The Mountain Institute in Washington, DC, received a grant of $350,000 over three years to promote community participation in conservation management of the Kangchenjunga Conservation Area in eastern Nepal and Sikkim. Funds will be used to strengthen skills of those who live in the region to manage natural resources, to shift livelihoods towards those that benefit from conservation of the local environment, and to help build working relationships among communities in both Nepal and India to promote sustainable land use along the border of those two nations.

A grant of $345,000 over three years was made to the Nepal Program of the World Wildlife Fund to assist the Nepalese Government in establishing and managing the Kangchenjungu Conservation Area. The project seeks to strengthen conservation management in the area, help local communities develop sustainable land use skills, and improve regional conservation cooperation.

Inner Asian Conservation based in East Haven, CT, received a grant of $380,000 over three years to help improve management of existing protected areas and create new ones in Arunachal Pradesh state in Northeast India, the geographic center of the Eastern Himalaya region. 

Community Forestry International, based in Santa Barbara, CA, received a grant of $180,000 over three years to help develop guidelines for regional community forestry policy in Northeast India. This would include designing and implementing a legal framework and devising strategies to facilitate community-based forest conservation in the area.

A grant of $85,000 over two years was made to the Conservation and Research Center Foundation in Front Royal, VA, to help develop a conservation strategy for Northeast India. The work, which will be based on surveys, rapid field assessments of biodiversity, gap analysis and threat mapping, will be carried out by researchers from the Smithsonian Institution with the help of local partner organizations in India. These collaborations will form the basis of a conservation alliance for the Eastern Himalayan region.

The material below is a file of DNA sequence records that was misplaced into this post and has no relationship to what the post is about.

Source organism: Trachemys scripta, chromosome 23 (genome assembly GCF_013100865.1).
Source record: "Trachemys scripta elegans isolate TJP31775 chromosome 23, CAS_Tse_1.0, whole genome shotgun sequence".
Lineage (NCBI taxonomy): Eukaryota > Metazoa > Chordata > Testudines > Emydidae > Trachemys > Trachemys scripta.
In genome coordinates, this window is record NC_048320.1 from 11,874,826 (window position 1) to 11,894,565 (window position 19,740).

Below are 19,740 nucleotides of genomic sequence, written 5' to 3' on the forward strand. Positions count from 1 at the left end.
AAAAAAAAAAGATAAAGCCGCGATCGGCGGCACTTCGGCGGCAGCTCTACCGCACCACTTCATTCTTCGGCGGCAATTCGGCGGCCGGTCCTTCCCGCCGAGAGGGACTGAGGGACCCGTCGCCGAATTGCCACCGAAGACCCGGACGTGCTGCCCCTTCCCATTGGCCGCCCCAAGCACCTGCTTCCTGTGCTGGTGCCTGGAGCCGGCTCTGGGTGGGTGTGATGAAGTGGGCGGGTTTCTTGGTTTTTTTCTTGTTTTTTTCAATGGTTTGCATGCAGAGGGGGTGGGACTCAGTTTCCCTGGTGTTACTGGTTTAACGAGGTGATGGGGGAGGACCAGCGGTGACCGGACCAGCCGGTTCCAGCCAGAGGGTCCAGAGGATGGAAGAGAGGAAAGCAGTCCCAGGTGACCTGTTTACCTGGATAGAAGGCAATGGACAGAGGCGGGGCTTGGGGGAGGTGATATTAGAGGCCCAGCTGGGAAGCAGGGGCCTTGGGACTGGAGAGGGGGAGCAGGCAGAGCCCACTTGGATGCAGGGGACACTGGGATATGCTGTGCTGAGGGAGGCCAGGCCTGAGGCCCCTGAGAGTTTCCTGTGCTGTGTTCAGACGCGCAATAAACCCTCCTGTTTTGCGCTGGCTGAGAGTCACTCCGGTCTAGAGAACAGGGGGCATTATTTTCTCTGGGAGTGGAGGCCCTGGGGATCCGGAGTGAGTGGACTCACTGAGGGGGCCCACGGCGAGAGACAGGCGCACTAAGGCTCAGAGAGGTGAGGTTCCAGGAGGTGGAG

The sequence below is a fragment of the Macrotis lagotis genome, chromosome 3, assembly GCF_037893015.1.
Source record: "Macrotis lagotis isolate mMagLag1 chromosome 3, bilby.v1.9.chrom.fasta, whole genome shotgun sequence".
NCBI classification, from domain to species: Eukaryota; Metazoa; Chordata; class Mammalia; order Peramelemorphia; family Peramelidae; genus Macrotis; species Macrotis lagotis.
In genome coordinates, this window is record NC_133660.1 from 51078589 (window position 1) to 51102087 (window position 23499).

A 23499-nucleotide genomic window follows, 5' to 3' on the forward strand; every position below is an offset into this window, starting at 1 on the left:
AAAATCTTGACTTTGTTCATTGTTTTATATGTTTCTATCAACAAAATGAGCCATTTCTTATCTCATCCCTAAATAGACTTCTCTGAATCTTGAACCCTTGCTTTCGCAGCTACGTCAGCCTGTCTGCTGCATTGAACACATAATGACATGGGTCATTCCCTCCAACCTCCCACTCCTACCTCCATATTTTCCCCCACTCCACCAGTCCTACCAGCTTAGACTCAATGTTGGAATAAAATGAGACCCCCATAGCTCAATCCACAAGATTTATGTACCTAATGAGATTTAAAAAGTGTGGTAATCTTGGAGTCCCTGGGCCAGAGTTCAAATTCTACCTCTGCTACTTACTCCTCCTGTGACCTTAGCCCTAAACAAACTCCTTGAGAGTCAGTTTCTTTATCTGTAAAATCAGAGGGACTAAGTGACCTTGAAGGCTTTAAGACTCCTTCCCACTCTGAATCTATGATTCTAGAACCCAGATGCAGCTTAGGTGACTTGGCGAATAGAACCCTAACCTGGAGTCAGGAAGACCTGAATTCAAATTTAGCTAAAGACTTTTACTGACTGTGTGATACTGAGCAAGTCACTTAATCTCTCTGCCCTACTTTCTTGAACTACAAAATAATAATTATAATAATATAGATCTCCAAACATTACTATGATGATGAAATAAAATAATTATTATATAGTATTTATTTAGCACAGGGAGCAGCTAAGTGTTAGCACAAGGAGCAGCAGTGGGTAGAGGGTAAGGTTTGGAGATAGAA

A grant of $50,000 was made to the Center for US-China Arts Exchange, based at Columbia University, to assist their collaborative efforts with the Government of Yunnan Province in China, the Field Museum and the Openlands Project to conduct a biodiversity assessment and to develop a sustainable management plan for the Gaoligongshan Nature Reserve.

Grants made in support of conservation and sustainable development work in Africa include:

The World Wide Fund for Nature in Nairobi, Kenya, received a grant of $300,000 over three years to help develop a regional strategic plan and monitoring system for the conservation of biodiversity in the Albertine Rift area. In preparation for carrying out the plan, the World Wide Fund for Nature will use part of the grant to provide financial and technical support to ARCOS - an indigenous regional nongovernmental organization. ARCOS will help strengthen the capacity of local groups working on conservation and sustainable development issues in the region. In a separate grant, the World Wide Fund for Nature received $300,000 over three years to help conserve the Virungaa, Kibira, and Nyungwe forests in the central part of the Albertine Rift, an area that has been badly affected by civil unrest in the region. The grant will be used to work with park management authorities and communities adjacent to the park on sustainable uses of the park area and its resources.

A $300,000 grant over three years was awarded to the African Wildlife Foundation to help advance landscape conservation efforts, develop income generating projects that use natural resources in a sustainable manner, and improve local conservation management efforts in the Virguna-Bwindi ecosystem.

The Wildlife Conservation Society was awarded a grant of $300,000 over three years to help reduce hunting and trade in wildlife in the protected areas within the Albertine Rift countries of Uganda, Rwanda, and the Democratic Republic of Congo. The grant will be used to evaluate which strategies have been most effective in reducing the threat to wildlife in these forested areas.

A grant of $270,000 over three years was awarded to the Environmental Law Institute (ELI) to help strengthen the legal frameworks for biodiversity conservation in the Albertine Rift. The grant will be used to train judges and lawyers in environmental law, to begin a process of building an environmental law program at the Faculty of Law at Makerere University in Uganda, and to research and develop legal frameworks for conservation in the region.
 

Conservation & Sustainable Development, Africa, Asia, Conservation